Eat More Healthily, Start with Dessert!
Choosing a high-calorie food first can help to choose healthier foods last

In order to eat healthily, experts recommend following a balanced diet, which can become a real feat in our daily lives, especially when we eat out. Who can resist a mouth-watering meat lasagna or a scrumptious chocolate cake?

The good news is that choosing these high-calorie foods first can contribute to the subsequent selection of healthier foods, in any all-you-can-eat buffet or even in their digital replica – food delivery apps. Eating healthily might not depend on a particular diet, but simply on changing the presentation order of the courses.

In a recent study, conducted together with our colleagues David Flores, Tecnológico de Monterrey, and Martin Reimann, University of Arizona, we demonstrated that when a high-calorie dish is chosen for the first course, healthier dishes will be preferred for the following courses, thereby reducing the total calorie intake.

In contrast, if we limit ourselves and choose a healthy dish first, we will probably indulge afterwards and choose less healthy options. This principle can be explained because choosing a healthy food type makes us feel that “we’ve been good” and deserve to be rewarded with more indulgent options.

The order of the factors does change the product

In the study, “If I Indulge First, I Will Eat Less Overall”(Journal of Experimental Psychology: Applied, 2019) we validated our hypothesis: choosing a healthy dish first – such as a green salad or fresh fruit – makes us feel as though we are making progress towards our healthy-eating goal, leading us to choose higher-calorie foods afterwards; while selecting a less-healthy option first – such as a cheesecake dessert – shows us that we have not advanced in our healthy-eating goal, and, therefore, are less likely to eat too much in the subsequent dishes we choose.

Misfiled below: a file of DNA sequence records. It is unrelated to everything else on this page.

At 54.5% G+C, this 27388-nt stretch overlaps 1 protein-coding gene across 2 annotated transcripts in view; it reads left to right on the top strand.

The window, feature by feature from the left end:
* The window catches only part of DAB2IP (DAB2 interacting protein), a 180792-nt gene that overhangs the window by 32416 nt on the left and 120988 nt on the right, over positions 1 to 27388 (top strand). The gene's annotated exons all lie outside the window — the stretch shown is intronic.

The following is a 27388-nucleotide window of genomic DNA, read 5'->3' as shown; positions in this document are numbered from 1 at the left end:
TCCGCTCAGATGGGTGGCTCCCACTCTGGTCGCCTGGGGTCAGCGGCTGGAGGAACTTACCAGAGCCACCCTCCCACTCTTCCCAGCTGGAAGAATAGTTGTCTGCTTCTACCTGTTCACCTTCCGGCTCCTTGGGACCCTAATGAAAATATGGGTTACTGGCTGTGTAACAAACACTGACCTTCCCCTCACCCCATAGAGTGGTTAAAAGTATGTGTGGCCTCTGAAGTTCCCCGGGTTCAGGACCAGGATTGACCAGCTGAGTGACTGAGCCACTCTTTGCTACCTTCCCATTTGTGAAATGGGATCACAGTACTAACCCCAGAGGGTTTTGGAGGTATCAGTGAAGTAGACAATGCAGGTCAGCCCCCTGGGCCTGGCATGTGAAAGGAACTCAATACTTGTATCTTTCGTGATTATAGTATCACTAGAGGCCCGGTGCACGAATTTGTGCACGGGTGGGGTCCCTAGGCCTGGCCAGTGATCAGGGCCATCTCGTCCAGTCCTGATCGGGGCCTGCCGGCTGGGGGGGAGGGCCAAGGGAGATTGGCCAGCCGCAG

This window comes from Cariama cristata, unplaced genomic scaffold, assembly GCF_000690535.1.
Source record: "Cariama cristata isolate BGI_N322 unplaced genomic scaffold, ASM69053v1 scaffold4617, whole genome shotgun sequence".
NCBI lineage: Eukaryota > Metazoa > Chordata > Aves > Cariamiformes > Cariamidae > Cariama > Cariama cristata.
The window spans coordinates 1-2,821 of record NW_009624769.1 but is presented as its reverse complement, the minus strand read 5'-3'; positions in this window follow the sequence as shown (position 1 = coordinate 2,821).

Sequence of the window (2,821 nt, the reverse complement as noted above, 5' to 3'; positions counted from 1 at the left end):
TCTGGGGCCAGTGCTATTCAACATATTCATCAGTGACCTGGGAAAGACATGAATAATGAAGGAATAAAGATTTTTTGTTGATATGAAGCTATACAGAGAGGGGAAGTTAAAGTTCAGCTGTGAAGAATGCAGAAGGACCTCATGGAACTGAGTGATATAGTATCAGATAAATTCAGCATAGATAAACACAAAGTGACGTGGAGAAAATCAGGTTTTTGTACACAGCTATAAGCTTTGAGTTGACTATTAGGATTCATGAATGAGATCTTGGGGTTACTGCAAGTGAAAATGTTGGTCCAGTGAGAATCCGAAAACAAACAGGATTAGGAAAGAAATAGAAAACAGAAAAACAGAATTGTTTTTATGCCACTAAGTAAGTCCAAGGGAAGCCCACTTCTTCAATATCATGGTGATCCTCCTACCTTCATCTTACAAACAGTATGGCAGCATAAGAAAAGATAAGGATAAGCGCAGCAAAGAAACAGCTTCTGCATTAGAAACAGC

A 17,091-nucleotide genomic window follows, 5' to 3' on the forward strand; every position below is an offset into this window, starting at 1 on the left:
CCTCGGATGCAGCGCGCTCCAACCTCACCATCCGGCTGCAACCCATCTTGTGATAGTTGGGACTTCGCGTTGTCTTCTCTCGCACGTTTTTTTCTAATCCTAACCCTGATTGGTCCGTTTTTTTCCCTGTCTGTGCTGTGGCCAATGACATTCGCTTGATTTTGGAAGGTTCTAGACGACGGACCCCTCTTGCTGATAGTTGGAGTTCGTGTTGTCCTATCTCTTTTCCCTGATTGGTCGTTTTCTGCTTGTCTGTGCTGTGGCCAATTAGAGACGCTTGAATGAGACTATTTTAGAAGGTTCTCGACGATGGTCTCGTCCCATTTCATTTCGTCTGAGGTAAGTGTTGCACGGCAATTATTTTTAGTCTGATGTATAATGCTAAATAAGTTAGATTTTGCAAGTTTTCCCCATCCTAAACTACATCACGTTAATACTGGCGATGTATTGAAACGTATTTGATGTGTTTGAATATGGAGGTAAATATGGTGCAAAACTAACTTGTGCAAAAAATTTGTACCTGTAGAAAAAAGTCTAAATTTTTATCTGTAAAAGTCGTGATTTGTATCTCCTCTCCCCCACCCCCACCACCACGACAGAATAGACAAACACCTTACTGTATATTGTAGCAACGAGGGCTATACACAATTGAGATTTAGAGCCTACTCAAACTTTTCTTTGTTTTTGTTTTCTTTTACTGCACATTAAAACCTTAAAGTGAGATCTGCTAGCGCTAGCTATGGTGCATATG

The key lies in the presentation order. Other studies have shown the importance of the first item in a sequence– such as a lunch buffet—where the options are presented visually and the time to assess and make decisions is limited. This has been called the primacy effect. In sequential decisions, the first item has a greater influence on subsequent decisions since it is more easily recalled and leaves a stronger impression on the mind.


Strategies based on food presentation order can help restaurants and food suppliers to respond to concerns about fostering healthier eating, without limiting consumers’ options. With obesity rates tripling since 1975, according to the World Health Organization, being creative in generating innovations in this sector is of utmost importance. Our research can be useful for buffet restaurants or web applications and food delivery services.